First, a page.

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Global Change Award 2018: 'We need to speed up the shift towards a circular economy'

By Vivian Hendriksz

20 Mar 2018


Stockholm - Making new fibers and textiles out of food crop wastewas the public's favourite sustainable innovation from the 2018 Global Change Award, as the Crop-A-Porter has been named the main winner of the H&M Foundation's annual innovation competition. Winning a 300,000 euro grant, in addition to mentoring and access to the year-long accelerator program, Crop-A-Porter, alsoknown as Agraloop, aims to kick-start a new, circular standard for the fashion industry when it comes to textile production.​ ​

As one of the world's main competitions for early-stage innovations founded by the H&M Foundation in 2015, the Global Change Award's expert panel previously selected 5 winning start-up innovations which they believe are able to accelerate the industry's shift from a linear model to a circular one before leaving it up to the public to decide how the 1 million euro grant should be divided. The people behind the winning innovations of the third annual challenge and how the grant was divided was announced Tuesday evening during an intimate ceremony held at Stockholm's city hall.

Crop-A-Porter wins the 300,000 euro grant from the H&M Foundation Global Change Award 2018

Crop-A-Porter aims to tackle the agriculture industry issue with crop waste by turning it into a valuable resource, thereby generating additional income for farmers. By taking the harvest remains from crops likes bananas, pineapples, hemp, sugarcane and oil-seed flax and turning it into bio-fiber through closed-loop technology, the fiber can then be used to make a new sustainable textile. "The Agraloop will kick-off a new paradigm for natural fiber by levering food crop waste for textile fiber production," said Isaac Nichelson, spokesperson for Crop-A-Porter (Argaloop). "We seek to help our industry begin to decouple from cotton as the world's dominant natural fiber resource. Winning the Global Change Award means we can begin to unlock huge value for the textile and fashion industry."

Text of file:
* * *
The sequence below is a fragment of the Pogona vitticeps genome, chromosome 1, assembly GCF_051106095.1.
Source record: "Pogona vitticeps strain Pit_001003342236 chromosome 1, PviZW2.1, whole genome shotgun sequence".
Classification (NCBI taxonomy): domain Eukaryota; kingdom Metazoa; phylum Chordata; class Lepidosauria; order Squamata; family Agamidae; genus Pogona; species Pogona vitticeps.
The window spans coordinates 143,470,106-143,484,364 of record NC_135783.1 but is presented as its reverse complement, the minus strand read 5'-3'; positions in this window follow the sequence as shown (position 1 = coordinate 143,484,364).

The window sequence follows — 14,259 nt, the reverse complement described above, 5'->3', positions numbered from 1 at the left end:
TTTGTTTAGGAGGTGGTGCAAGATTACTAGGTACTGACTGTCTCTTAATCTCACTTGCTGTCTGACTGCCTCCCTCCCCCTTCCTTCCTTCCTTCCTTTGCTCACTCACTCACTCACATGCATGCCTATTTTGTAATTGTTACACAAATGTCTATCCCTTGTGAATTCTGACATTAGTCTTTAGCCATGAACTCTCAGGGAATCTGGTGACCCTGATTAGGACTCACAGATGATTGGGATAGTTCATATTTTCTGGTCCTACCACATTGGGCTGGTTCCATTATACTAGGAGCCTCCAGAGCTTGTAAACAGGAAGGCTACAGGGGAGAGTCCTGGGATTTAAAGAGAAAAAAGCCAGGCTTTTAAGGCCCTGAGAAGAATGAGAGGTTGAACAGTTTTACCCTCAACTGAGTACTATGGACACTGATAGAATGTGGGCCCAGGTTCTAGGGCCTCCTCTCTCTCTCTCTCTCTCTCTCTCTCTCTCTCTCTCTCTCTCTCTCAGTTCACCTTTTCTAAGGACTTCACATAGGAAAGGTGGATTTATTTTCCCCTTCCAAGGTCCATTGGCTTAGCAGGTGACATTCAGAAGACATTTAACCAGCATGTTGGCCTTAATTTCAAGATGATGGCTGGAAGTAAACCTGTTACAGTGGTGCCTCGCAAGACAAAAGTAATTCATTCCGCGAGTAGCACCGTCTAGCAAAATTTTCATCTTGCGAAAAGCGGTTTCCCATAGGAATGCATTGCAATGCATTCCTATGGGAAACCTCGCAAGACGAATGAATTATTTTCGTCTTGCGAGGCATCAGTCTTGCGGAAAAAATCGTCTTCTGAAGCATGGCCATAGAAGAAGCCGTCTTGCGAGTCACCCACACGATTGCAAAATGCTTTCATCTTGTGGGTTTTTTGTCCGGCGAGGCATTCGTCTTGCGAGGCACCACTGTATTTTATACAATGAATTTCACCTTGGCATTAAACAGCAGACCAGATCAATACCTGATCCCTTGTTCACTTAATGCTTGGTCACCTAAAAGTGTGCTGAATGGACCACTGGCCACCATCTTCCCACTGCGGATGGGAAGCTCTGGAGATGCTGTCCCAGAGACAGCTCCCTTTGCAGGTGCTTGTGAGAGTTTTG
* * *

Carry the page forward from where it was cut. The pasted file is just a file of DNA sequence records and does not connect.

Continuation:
"We can now propel this important technology much faster into scaled production. The grant will be used for optimizing our closed-loop technology, protecting IP, and beginning to produce commercial Agraloop BioFibre fiber production," added Nichelson. In addition to Crop-a-Porter, this year's winning innovations include Algae Apparel, making bio-fibers and dyes from algae; Smart Stitch, a dissolvable thread; The Regenerator, a new process which separates cotton and polyester blends; and Fungi Fashion, a biodegradable textile made from mycelium, also known as mushroom root.

The five winning start-ups were hand selected by the international expert panel from more than 2,600 entries from 151 countries. The panel of industry leaders, which included Professor Edwin Keh, CEO of The Hong Kong Research Institute of Textiles and Apparel, Dame Ellen MacArthur, Founder of the Ellen MacArthur Foundation, Steven Kolb, President and CEO of the Council of Fashion Designers of America and Bandana Tewari, Editor-at-Large for Vogue India, sought out innovations that were positioned to have a positive impact on the industry and planet.

“We looked for scalability, impact - how many lives can it impact and how quickly can you give these choices to people"

Bandana Tewari, Editor-at-Large for Vogue India